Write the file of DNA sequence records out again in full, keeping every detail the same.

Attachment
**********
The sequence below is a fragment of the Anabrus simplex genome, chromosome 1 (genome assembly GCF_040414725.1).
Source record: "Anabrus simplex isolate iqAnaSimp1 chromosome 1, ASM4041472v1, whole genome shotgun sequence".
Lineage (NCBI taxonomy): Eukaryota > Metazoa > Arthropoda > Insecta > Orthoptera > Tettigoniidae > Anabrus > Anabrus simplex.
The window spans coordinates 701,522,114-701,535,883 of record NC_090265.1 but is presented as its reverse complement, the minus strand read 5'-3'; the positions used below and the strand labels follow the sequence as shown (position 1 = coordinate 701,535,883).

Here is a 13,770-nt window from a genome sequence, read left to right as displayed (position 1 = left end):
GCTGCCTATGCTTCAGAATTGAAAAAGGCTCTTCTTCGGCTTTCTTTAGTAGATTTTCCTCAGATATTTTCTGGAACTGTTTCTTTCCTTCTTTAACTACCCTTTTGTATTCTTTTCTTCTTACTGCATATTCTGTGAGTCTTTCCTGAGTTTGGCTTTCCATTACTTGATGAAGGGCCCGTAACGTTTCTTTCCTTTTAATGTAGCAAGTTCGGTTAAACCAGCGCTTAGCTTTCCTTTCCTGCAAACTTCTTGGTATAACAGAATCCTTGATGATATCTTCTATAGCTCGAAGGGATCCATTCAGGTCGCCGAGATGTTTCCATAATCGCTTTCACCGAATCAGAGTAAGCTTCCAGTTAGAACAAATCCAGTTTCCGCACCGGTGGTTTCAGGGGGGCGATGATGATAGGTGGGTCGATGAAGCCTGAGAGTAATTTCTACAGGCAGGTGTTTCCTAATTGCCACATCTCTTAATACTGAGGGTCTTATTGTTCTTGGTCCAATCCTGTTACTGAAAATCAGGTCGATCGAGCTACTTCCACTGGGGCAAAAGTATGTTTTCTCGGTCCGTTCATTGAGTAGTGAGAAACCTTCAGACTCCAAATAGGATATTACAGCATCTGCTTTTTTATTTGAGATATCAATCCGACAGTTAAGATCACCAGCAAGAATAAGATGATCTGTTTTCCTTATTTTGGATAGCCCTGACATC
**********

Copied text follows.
The sequence below is a fragment of the Anabrus simplex genome, chromosome 1 (genome assembly GCF_040414725.1).
Source record: "Anabrus simplex isolate iqAnaSimp1 chromosome 1, ASM4041472v1, whole genome shotgun sequence".
Lineage (NCBI taxonomy): Eukaryota > Metazoa > Arthropoda > Insecta > Orthoptera > Tettigoniidae > Anabrus > Anabrus simplex.
The window spans coordinates 701,522,114-701,535,883 of record NC_090265.1 but is presented as its reverse complement, the minus strand read 5'-3'; the positions used below and the strand labels follow the sequence as shown (position 1 = coordinate 701,535,883).

Here is a 13,770-nt window from a genome sequence, read left to right as displayed (position 1 = left end):
GCTGCCTATGCTTCAGAATTGAAAAAGGCTCTTCTTCGGCTTTCTTTAGTAGATTTTCCTCAGATATTTTCTGGAACTGTTTCTTTCCTTCTTTAACTACCCTTTTGTATTCTTTTCTTCTTACTGCATATTCTGTGAGTCTTTCCTGAGTTTGGCTTTCCATTACTTGATGAAGGGCCCGTAACGTTTCTTTCCTTTTAATGTAGCAAGTTCGGTTAAACCAGCGCTTAGCTTTCCTTTCCTGCAAACTTCTTGGTATAACAGAATCCTTGATGATATCTTCTATAGCTCGAAGGGATCCATTCAGGTCGCCGAGATGTTTCCATAATCGCTTTCACCGAATCAGAGTAAGCTTCCAGTTAGAACAAATCCAGTTTCCGCACCGGTGGTTTCAGGGGGGCGATGATGATAGGTGGGTCGATGAAGCCTGAGAGTAATTTCTACAGGCAGGTGTTTCCTAATTGCCACATCTCTTAATACTGAGGGTCTTATTGTTCTTGGTCCAATCCTGTTACTGAAAATCAGGTCGATCGAGCTACTTCCACTGGGGCAAAAGTATGTTTTCTCGGTCCGTTCATTGAGTAGTGAGAAACCTTCAGACTCCAAATAGGATATTACAGCATCTGCTTTTTTATTTGAGATATCAATCCGACAGTTAAGATCACCAGCAAGAATAAGATGATCTGTTTTCCTTATTTTGGATAGCCCTGACATC